People joke about “new math” and adults that can’t help their kids with their homework anymore. Heck Incredibles 2 practically turned it into a plot point. I do okay with my own daughter, but she’s only in the second grade so far, so my future may not be secure. Fortunately there are books out there like this one that can help me. Brunetti has conjured up a story where a classroom of kids must draw a dozen items in sets. They can render them in three sets of four, four of three, and two of six, but above all they must be creative. A hard topic to make into a book, but comics always help.
When Sophie Thinks She Can’t by Molly Bang
Oh, one of my favorites on the list, no doubt about it! Many of us are familiar with the classic Molly Bang tale When Sophie Gets Angry . . . Really Really Angry. Now Sophie has to deal with math. Her knee-jerk reaction is that old chestnut, “I can’t do it!” The perfect teacher reaction in a single word? “Yet”. Since Molly’s working on a math problem in this story, I think a lot of kids will have no difficulty relating. And have no fear there are math exercises and tangram endpapers for you teachers out there. Go wild!
Interested in the other lists? Here’s the schedule of everything being covered this month. Enjoy!
December 1 – Board Books & Pop-Ups
December 2 – Board Book Reprints & Adaptations
December 3 – Wordless Picture Books
December 4 – Picture Book Readalouds
December 5 – Rhyming Picture Books
December 6 – Alphabet Books
December 7 – Funny Picture Books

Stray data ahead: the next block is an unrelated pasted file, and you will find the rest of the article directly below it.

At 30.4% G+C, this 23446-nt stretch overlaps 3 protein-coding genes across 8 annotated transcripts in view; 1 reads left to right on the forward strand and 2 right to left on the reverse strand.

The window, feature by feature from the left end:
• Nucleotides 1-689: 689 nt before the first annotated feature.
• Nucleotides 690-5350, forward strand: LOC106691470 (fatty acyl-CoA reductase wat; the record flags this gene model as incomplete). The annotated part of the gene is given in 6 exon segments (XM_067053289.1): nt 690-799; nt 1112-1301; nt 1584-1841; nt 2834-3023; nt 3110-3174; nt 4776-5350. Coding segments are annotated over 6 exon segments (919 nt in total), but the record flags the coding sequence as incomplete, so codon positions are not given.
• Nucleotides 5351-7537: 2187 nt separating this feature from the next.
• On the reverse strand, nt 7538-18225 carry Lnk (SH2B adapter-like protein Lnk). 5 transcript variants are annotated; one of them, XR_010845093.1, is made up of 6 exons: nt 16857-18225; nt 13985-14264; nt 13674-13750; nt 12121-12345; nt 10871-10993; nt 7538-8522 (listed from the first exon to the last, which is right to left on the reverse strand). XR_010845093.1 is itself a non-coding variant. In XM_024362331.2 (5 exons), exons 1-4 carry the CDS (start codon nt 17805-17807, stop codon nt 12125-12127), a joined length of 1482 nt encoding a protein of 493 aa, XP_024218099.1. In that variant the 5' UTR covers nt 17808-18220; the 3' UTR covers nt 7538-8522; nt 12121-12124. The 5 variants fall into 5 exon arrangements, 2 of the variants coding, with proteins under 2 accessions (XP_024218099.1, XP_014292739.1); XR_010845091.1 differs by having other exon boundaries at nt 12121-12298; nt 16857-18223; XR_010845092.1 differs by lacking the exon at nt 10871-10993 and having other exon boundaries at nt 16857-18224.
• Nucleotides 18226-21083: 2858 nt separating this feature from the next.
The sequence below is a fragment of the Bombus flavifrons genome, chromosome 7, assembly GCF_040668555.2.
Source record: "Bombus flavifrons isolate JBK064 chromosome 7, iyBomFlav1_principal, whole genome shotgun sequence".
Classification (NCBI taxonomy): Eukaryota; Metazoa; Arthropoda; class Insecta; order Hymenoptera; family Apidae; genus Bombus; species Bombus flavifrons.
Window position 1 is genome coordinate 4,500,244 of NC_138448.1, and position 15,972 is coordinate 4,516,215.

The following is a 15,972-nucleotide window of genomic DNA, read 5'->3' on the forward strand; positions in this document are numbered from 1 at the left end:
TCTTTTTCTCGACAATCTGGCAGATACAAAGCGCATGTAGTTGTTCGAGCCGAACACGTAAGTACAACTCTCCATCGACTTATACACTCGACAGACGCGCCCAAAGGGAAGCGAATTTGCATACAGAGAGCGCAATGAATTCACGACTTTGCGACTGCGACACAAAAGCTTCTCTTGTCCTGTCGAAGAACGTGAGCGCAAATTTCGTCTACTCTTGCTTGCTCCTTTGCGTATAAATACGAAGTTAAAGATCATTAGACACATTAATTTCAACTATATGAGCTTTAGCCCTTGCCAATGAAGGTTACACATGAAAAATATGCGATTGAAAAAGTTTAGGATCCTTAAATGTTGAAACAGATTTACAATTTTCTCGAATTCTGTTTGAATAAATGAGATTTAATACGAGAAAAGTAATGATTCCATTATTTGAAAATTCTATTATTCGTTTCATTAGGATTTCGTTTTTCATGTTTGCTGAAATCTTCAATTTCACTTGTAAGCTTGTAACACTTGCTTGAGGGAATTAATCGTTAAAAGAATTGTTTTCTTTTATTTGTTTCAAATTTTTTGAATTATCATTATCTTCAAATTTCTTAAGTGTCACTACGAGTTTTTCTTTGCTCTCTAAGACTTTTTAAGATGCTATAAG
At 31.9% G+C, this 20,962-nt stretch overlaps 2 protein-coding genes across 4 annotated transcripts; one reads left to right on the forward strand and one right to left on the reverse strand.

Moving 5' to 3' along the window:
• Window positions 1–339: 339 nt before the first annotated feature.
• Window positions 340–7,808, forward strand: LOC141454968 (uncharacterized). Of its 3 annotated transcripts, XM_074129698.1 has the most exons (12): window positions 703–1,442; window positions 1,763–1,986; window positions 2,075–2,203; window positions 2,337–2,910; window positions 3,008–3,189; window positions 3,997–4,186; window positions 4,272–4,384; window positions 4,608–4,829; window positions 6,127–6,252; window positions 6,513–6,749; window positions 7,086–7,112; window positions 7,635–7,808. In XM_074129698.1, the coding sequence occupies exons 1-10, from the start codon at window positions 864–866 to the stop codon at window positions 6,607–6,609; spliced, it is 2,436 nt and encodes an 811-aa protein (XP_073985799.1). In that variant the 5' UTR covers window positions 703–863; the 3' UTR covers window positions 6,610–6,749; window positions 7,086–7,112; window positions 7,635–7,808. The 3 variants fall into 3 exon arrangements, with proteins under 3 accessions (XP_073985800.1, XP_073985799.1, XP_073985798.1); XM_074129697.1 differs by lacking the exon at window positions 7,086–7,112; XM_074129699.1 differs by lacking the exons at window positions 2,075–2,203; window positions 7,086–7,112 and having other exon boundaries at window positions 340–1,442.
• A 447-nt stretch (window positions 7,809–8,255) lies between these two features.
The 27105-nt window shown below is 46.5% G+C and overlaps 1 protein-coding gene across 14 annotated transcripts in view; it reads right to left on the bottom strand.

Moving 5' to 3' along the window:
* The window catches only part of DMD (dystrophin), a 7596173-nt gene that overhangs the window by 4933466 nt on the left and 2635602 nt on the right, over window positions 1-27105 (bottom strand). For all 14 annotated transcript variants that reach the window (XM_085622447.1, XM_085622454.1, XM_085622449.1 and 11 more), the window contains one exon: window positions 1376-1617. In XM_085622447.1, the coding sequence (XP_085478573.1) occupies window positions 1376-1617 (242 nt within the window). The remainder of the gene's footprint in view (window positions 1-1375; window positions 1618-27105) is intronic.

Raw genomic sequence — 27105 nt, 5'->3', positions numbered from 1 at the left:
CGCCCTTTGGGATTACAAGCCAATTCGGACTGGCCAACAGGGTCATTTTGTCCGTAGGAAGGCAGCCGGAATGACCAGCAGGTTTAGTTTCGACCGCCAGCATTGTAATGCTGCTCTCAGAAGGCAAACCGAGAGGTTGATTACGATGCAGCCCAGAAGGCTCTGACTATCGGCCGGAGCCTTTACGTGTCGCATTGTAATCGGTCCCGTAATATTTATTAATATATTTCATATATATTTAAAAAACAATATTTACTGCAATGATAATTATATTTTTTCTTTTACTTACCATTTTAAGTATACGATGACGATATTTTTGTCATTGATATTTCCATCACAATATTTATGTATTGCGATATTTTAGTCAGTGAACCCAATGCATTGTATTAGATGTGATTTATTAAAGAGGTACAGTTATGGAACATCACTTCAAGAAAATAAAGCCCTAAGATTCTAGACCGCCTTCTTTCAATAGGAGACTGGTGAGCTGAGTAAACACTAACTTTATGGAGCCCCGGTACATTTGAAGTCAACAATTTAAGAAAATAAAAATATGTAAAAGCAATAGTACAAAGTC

December 8 – CaldeNotts
December 9 – Picture Book Reprints
December 10 – Math Books for Kids
December 11 – Bilingual Books
December 12 – Translated Picture Books
December 13 – Books with a Message
December 14 – Fabulous Photography
December 15 – Fairy Tales / Folktales / Religious Tales
December 16 – Oddest Books of the Year
December 17 – Poetry Books
December 18 – Easy Books
December 19 – Early Chapter Books
December 20 – Comics for Kids
December 21 – Older Funny Books
December 22 – Fictionalized Nonfiction
December 23 – American History
December 24 – Science & Nature Books
December 25 – Transcendent Holiday Picture Books
December 26 – Unique Biographies
December 27 – Nonfiction Picture Books
December 28 – Nonfiction Chapter Books
December 29 – Fiction Reprints
December 30 – Middle Grade Novels
December 31 – Picture Books
Filed under: 31 Days 31 Lists
About Betsy Bird
Betsy Bird is currently the Collection Development Manager of the Evanston Public Library system and a former Materials Specialist for New York Public Library. She has served on Newbery, written for Horn Book, and has done other lovely little things that she'd love to tell you about but that she's sure you'd find more interesting to hear of in person. Her opinions are her own and do not reflect those of EPL, SLJ, or any of the other acronyms you might be able to name. Follow her on Twitter: @fuseeight.